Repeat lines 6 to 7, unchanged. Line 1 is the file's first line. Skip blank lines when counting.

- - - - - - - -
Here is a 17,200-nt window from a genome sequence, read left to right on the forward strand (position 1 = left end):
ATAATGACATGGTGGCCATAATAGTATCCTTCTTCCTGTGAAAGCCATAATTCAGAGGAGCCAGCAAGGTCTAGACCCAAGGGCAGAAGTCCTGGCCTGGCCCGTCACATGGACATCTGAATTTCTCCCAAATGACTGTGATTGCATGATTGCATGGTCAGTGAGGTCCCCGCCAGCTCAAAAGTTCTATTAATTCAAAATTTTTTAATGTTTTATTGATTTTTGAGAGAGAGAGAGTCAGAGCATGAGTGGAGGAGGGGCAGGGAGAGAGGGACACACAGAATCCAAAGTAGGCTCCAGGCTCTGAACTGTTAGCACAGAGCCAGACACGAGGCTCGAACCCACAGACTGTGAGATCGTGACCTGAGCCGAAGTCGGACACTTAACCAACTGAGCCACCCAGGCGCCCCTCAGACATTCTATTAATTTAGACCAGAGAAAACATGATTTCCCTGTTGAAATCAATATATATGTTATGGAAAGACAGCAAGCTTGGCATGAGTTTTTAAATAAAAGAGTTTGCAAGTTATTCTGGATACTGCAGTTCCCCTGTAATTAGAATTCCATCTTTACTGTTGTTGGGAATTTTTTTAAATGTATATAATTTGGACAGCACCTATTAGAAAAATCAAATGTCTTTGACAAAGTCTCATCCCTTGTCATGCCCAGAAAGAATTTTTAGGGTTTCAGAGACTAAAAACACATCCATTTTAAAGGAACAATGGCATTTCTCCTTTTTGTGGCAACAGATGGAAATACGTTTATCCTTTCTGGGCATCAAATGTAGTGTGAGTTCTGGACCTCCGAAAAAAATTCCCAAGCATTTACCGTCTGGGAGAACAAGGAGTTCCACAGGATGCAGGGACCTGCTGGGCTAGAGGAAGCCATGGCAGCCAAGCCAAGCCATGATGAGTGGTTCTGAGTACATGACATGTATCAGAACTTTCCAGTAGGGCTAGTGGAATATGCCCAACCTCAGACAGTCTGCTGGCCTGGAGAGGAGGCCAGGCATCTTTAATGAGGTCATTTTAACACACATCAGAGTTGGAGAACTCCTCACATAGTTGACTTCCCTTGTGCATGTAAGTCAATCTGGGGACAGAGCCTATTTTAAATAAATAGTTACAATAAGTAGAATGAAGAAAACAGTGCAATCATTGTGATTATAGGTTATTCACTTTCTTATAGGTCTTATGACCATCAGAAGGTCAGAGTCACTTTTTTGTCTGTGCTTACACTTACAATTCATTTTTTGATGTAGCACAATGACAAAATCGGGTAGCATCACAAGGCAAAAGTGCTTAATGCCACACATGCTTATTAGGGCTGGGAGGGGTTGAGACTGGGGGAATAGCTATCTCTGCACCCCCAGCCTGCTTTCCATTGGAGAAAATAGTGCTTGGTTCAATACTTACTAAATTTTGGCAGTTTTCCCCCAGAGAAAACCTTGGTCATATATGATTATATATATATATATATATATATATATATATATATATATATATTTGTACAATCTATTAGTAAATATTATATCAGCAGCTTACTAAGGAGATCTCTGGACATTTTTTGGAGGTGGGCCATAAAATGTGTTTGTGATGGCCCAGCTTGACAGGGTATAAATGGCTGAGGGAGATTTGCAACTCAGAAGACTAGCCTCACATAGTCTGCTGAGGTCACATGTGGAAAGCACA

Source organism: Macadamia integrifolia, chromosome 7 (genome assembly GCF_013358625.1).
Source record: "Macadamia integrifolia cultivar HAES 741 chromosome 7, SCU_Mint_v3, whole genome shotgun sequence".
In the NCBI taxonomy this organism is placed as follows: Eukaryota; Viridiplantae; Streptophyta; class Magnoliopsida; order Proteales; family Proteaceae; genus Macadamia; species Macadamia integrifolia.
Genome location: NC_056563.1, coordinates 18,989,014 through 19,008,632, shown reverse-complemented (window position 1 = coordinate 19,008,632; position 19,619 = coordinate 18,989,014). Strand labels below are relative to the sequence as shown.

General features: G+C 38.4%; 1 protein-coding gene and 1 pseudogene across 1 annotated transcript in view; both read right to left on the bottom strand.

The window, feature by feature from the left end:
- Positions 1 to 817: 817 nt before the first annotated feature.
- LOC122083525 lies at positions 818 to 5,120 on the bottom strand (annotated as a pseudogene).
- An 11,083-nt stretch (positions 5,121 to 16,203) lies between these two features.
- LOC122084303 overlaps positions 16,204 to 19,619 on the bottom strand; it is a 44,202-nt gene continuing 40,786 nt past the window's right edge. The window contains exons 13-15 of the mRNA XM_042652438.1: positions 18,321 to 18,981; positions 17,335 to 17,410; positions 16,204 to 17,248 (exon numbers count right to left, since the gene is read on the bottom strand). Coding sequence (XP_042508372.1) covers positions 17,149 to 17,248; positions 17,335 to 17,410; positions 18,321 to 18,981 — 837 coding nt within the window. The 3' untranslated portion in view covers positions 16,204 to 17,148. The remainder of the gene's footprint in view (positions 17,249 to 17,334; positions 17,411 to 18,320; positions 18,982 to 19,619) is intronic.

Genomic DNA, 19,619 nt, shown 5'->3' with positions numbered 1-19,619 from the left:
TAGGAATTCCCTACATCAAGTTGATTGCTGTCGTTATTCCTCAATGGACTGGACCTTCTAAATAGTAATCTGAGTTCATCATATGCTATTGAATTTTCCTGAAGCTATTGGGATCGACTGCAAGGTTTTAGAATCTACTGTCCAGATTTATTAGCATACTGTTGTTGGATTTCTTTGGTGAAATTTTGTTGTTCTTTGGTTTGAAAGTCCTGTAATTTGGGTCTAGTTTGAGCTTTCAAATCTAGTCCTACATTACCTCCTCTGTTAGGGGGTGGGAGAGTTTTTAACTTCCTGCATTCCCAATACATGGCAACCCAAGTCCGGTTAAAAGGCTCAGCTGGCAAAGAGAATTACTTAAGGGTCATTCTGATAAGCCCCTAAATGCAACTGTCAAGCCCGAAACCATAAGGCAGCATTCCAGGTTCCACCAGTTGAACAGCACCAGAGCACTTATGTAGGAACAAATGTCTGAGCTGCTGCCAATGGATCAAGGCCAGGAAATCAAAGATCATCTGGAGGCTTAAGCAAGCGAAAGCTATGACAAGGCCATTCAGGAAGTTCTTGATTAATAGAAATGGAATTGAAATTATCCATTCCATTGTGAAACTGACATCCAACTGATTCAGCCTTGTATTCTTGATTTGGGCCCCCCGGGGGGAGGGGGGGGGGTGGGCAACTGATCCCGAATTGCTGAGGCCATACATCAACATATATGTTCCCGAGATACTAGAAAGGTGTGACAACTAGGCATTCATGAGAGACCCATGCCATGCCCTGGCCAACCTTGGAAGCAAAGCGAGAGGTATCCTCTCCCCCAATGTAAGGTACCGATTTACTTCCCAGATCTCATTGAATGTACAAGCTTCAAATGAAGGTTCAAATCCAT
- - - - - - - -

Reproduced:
Genome location: NC_056563.1, coordinates 18,989,014 through 19,008,632, shown reverse-complemented (window position 1 = coordinate 19,008,632; position 19,619 = coordinate 18,989,014). Strand labels below are relative to the sequence as shown.

General features: G+C 38.4%; 1 protein-coding gene and 1 pseudogene across 1 annotated transcript in view; both read right to left on the bottom strand.